Immunoblot for the Diagnosis of Cutaneous Leishmaniasis in French Guiana

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  • 1 Laboratoire Hospitalo-Universitaire de Parasitologie-Mycologie, Centre Hospitalier Andrée Rosemon, Cayenne, French Guiana;
  • 2 Laboratoire Hospitalo-Universitaire de Parasitologie-Mycologie, Institut Hospitalo-Universitaire, Méditerranée Infection, Marseille, French Guiana;
  • 3 Aix Marseille Université, IRD, AP-HM, IHU-Méditerranée Infection, UMR Vecteurs – Infections Tropicales et Méditerranéennes (VITROME), Marseille, France;
  • 4 Department of Dermatology, Andrée Rosemon Hospital, Cayenne, French Guiana;
  • 5 EA3593, Ecosystèmes Amazoniens et Pathologies Tropicales, University of French Guiana, Cayenne, French Guiana;
  • 6 Centre d’Investigation Clinique 1424 Antilles-Guyane, Inserm, Centre Hospitalier de Cayenne, Cayenne, France;
  • 7 Department of Internal Medicine, Andrée Rosemon Hospital, Cayenne, French Guiana

Cutaneous leishmaniasis (CL) is firmly established in South America. We aimed to assess the detection of IgG antibodies against 14 and/or 16 kDa antigens by immunoblot (IB) for CL serological diagnosis in French Guiana, an area where many endemic pathogens could interfere with it. This study was performed retrospectively on sera from 141 patients at the Cayenne tertiary hospital: 30 were patients with confirmed CL, 71 were diagnosed with various other endemic pathogens, 11 were diagnosed with an autoimmune disease, and 29 controls had no history of CL. Antibodies bound to the 14 and/or 16 kDa antigens in 27 of the 30 CL patients’ sera and in 39 of the 111 non-CL patients’ sera (26 from the infectious diseases group, four from the autoimmune diseases group, and nine from the dermatology department). The method tested showed a high sensitivity (90%) and a low specificity (66%), and a diagnosis odds ratio of 17.5 (95% CI [4.6–78.0]). This IB may be helpful to exclude the diagnosis of CL, prompting physicians to look for another diagnosis in the case of a negative IB.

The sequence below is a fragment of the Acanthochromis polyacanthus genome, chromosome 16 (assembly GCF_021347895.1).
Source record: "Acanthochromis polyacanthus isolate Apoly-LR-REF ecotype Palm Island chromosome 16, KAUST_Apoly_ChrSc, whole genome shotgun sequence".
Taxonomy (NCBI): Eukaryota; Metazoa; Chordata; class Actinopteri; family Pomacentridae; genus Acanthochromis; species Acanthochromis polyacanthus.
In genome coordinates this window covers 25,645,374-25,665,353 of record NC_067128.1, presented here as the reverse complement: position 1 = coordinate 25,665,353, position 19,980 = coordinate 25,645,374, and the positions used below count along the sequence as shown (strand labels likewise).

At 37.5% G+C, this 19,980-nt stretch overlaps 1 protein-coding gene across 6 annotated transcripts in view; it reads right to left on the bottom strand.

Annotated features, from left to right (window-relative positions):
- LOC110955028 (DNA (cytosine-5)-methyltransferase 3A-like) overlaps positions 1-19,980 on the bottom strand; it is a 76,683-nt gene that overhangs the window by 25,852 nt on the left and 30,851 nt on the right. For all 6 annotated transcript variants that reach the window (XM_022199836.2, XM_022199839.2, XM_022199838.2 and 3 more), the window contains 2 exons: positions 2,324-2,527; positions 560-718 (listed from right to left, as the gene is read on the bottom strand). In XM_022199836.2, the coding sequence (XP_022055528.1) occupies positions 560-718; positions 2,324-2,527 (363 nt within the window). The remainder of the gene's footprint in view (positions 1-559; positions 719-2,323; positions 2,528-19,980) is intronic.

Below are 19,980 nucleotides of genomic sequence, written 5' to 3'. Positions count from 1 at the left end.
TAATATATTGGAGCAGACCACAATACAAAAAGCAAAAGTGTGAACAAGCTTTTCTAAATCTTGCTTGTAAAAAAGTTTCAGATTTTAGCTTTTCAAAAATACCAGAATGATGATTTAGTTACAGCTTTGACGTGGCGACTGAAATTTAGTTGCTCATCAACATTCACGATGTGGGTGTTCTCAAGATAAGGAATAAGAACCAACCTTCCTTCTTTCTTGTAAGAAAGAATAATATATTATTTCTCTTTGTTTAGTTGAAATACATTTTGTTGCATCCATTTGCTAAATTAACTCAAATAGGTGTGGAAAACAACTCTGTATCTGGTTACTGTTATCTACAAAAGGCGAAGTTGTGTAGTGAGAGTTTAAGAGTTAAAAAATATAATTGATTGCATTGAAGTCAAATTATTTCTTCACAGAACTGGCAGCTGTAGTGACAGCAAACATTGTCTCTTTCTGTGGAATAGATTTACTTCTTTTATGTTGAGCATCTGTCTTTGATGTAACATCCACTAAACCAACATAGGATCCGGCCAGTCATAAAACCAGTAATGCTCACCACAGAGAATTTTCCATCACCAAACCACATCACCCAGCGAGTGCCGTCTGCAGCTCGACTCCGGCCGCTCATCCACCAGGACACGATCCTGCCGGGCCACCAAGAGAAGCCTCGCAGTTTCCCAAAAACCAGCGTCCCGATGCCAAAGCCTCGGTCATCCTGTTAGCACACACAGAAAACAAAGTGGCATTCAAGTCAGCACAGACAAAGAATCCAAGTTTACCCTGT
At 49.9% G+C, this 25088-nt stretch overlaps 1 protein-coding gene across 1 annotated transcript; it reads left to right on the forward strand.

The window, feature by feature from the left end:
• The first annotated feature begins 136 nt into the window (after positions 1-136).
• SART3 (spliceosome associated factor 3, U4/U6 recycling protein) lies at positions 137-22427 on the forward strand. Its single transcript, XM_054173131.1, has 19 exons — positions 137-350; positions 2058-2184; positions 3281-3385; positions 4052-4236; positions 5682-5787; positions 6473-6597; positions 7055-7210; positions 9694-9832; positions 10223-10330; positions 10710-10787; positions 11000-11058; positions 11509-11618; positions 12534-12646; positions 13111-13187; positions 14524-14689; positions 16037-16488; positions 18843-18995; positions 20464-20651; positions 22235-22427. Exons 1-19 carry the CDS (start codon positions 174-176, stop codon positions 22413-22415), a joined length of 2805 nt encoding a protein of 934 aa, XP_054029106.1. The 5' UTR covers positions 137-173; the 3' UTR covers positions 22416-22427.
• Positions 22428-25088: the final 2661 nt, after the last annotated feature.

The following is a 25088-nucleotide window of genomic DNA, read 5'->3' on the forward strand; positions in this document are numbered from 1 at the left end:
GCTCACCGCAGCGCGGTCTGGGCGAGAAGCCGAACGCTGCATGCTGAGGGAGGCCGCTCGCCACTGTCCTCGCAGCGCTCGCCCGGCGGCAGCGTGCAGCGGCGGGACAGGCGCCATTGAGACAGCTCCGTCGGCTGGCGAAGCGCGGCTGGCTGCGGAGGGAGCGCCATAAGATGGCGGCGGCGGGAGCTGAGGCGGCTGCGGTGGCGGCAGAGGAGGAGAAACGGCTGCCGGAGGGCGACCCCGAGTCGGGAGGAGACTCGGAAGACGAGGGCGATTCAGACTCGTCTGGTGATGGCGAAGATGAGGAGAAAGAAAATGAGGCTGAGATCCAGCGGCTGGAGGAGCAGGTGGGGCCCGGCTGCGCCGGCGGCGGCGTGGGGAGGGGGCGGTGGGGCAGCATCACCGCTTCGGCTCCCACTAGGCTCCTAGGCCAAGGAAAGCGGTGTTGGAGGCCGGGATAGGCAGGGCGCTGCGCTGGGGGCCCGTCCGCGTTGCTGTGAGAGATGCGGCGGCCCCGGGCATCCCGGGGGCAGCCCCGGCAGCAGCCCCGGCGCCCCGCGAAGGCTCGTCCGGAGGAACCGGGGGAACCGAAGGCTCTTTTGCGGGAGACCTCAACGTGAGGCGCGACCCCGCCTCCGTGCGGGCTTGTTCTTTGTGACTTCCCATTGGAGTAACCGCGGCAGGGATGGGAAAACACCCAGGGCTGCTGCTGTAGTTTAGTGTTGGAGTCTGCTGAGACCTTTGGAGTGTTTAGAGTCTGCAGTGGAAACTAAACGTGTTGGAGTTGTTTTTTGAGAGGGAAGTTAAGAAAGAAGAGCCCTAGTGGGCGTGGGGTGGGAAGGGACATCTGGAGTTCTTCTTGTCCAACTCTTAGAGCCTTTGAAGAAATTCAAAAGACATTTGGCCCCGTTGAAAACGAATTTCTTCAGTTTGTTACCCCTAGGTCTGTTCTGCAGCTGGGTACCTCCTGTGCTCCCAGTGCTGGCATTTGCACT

Author Notes

Address correspondence to Estelle Menu. E-mail: estelle.menu@ap-hm.fr

Disclosure: The research was conducted in the absence of any financial or nonfinancial relationship that could be considered as a potential conflict of interest.

Authors’ addresses: Estelle Menu, Laboratoire Hospitalo-Universitaire de Parasitologie-Mycologie, Centre Hospitalier Andrée Rosemon, Cayenne, French Guiana, and Laboratoire Hospitalo-Universitaire de Parasitologie-Mycologie, Institut Hospitalo-Universitaire, Méditerranée Infection, Marseille, French Guiana. E-mail: estelle.menu@ap-hm.fr. Romain Blaizot, Department of Dermatology, Andrée Rosemon Hospital, Cayenne, French Guiana, and EA3593, University of French Guiana, Cayenne, French Guiana, E-mail: blaizot.romain@gmail.com. Charles Mary, Coralie L’Ollivier, and Stéphane Ranque, Laboratoire Hospitalo-Universitaire de Parasitologie-Mycologie, Institut Hospitalo-Universitaire, Méditerranée Infection, Marseille, French Guiana 1and Aix Marseille Université, IRD, AP-HM, IHU-Méditerranée Infection, UMR Vecteurs – Infections Tropicales et Méditerranéennes (VITROME), Marseille, France, E-mails: charlesjoseph.mary@ap-hm.fr, coralie.lollivier@ap-hm.fr, and stephane.ranque@ap-hm.fr. Stéphane Simon, Denis Blanchet, and Magalie Demar, Laboratoire Hospitalo-Universitaire de Parasitologie-Mycologie, Centre Hospitalier Andrée Rosemon, Cayenne, French Guiana, and EA3593, Ecosystèmes Amazoniens et Pathologies Tropicales, University of French Guiana, Cayenne, French Guiana, E-mails: stef240572@gmail.com, denis.blanchet@ch-cayenne.fr, and magalie.demar@ch-cayenne.fr. Antoine Adenis, Department of Internal Medicine, Andrée Rosemon Hospital, Cayenne, French Guiana, E-mail: antoine.adenis@ch-cayenne.fr.

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